Radcliffe said that shooting scenes with Fiennes, who played Lord Voldemort to such memorable effect, to be incredibly daunting "for a few years".
The British actor, currently starring in Swiss Army Man, fielded questions submitted to People magazine by young readers aged 4-11 and answered them for the latest episode of ‘The Jess Cagle Interview’.
Fiennes’ portrayal of Lord Voldemort is one of the most memorable villains in recent movie history, and Radcliffe said that even Fiennes’ presence on set was “genuinely intimidating” – even more so than Alan Rickman (Professor Snape), whom he found friendly after a short time.
This much more light-hearted sequel reinvigorates the franchise after Disney's quirky but murky 2010 reboot of Lewis Carroll's classic, which sent the heroine into Underland (not Wonderland) for a dark adventure that spiralled into a Lord of the Rings-scale battle. Thankfully this time the odyssey remains personal, centred on lively characters rather than overwrought plotting. And Alice's time-travelling quest is both pointed and engaging.
After captaining her late father's ship on a global journey, Alice (Mia Wasikowska) returns to 1875 London to bad news: her mother (Lindsay Duncan) has made decisions that take her future out of her hands. As she struggles to respond, she is summoned back to Underland to help her friend Hatter (Johnny Depp), who is emotionally devastated by the fact that his entire family has been killed. So Alice decides to help by confronting Time (Sacha Baron Cohen) and stealing a device that will allow her to travel back to help the younger Hatter. But she also becomes entangled in the early life of the White and Red Queens (Helena Bonham Carter and Anne Hathaway), and the feud that grew between them as young sisters. Meanwhile, Time is terrified that Alice is unravelling the fabric of reality.
The emotional nature of Alice's mission adds a surprising layer of suspense to the entire film, while director James Bobin (The Muppets) adds a breezy comical tone to Tim Burton's stunningly visual designs. Some of the more wacky flourishes don't quite work (such as the "sea of time" imagery or Time's hand-powered vehicle), but the film more than makes up for these with wonderful character details. This lets the actors relax into their roles while cranking up the surreal touches. Wasikowska is great as the plucky heroine fighting for her right to control her own life, a strong point that's made without preaching.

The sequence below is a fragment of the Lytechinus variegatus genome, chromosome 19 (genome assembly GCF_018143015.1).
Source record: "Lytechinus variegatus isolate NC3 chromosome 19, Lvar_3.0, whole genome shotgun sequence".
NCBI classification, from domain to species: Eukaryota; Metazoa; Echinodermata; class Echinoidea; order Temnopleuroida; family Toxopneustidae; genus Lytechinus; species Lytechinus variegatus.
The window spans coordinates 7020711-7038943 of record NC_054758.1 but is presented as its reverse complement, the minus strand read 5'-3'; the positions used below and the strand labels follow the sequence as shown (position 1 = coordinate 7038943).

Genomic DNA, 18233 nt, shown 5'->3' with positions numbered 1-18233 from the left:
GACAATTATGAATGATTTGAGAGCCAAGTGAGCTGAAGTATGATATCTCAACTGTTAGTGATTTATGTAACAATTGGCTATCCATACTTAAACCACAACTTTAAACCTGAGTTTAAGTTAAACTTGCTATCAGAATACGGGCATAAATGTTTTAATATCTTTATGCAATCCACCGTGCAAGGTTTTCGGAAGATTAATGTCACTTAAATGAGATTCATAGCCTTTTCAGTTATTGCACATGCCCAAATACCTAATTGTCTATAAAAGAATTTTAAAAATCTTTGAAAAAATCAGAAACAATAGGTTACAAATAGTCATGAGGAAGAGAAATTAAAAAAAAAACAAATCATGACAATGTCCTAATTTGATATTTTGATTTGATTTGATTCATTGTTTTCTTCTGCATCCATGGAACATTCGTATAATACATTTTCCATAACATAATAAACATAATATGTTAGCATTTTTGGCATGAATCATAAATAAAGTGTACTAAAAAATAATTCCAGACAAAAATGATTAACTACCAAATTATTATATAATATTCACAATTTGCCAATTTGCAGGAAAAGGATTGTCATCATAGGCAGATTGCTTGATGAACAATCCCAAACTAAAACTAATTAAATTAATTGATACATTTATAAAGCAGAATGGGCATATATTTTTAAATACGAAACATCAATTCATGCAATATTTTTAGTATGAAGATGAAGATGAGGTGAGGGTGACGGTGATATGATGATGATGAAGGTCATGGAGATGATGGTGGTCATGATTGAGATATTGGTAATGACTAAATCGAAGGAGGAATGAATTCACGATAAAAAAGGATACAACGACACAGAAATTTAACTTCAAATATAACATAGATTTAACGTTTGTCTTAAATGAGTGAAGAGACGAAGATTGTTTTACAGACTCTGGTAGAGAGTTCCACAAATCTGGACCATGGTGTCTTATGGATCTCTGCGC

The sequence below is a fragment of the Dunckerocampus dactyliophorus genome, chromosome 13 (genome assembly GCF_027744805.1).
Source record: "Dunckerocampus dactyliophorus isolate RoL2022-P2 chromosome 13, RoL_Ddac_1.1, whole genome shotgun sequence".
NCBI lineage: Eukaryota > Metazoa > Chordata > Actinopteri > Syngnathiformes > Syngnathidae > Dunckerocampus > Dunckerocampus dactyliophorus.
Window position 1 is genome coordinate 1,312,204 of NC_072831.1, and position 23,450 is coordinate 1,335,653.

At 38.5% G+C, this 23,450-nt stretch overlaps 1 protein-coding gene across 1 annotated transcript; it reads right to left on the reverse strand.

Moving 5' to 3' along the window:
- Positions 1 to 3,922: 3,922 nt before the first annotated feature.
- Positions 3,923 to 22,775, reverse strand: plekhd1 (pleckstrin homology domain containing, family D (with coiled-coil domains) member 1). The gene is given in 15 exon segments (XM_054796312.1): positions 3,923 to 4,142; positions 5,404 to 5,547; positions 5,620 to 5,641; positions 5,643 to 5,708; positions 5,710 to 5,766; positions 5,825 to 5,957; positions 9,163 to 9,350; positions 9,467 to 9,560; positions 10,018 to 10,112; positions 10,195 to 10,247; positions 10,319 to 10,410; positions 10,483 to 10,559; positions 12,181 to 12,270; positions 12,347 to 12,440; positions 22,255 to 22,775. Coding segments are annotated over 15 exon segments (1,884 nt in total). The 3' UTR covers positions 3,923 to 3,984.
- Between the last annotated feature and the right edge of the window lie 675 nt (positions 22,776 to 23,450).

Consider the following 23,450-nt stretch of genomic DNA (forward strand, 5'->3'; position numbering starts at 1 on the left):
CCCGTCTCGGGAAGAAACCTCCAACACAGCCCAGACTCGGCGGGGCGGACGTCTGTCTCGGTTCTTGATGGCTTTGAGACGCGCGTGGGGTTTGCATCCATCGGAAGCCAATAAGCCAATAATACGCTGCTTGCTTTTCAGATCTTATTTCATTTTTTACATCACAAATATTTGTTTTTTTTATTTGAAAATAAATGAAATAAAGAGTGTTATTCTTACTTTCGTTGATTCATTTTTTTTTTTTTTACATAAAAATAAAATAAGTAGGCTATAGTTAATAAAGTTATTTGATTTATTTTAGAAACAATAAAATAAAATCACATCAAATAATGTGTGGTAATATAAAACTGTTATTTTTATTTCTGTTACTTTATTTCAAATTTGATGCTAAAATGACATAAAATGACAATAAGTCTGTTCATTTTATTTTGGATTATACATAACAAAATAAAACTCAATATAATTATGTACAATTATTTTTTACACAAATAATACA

Continue reading: Alice Through The Looking Glass Review
The celebrated film, TV and stage actor passed away in January 2016 from pancreatic cancer, and the details of his will have been revealed.
Alan Rickman’s will has been revealed just over four months after he sadly passed away from pancreatic cancer – and it includes a number of charitable donations totalling £100,000.
The famous stage, TV and film actor, famous for playing Severus Snape in the Harry Potter movies and also portraying the notorious Hans Gruber in Die Hard and the Sheriff of Nottingham in Robin Hood: Prince of Thieves, died in January at the age of 69. Now, his will governing the distribution of his UK assets has been revealed.
Alan Rickman left four legacies to various charities, totalling £100,000
Continue reading: Alan Rickman Leaves £4 Million To His Wife, And £100000 To Charities
Almost forensic in its approach, this smart thriller explores a drone strike from a variety of perspectives that bring the moral dilemmas sharply into focus. This includes textured performances from seriously gifted actors who add layers of political, military, legal and emotional meaning to each moment along the way. So the film is continuously gripping, putting the audience right in the middle of the action.
The target is in a suburb of Nairobi, where three of the world's most wanted Somali jihadists are gathering to prepare two young suicide bombers for a mission. British Colonel Powell (Helen Mirren) is overseeing the operation from London, with her American drone pilots (Aaron Paul and Phoebe Fox) working in Las Vegas. The hitch is that two of the targets are UK citizens, and one is American, which means that they also need to have government officials in on the discussion. So Lt General Benson (Alan Rickman) is watching with British government ministers (including Jeremy Northam and Monica Dolan). Meanwhile in Kenya, a local operative (Barkhad Abdi) is on the scene. But just as everyone agrees to fire the missile, a young girl (Aisha Takow) wanders into the danger zone.
What follows is a remarkably tense escalation of decision-making, as everyone passes the buck up the chain to avoid making the call themselves. Guy Hibbert's script orchestrates this skilfully, keeping the atmosphere taut while stirring generous doses of black comedy into the interaction between soldiers and politicians. This includes amusing scenes in which Britain's foreign secretary (Iain Glen) is dragged into the conversation while suffering food poisoning in Singapore. Yes, the film has a terrific sense of instant global connections, as its characters work together at a huge distance from each other and from the target of their operation.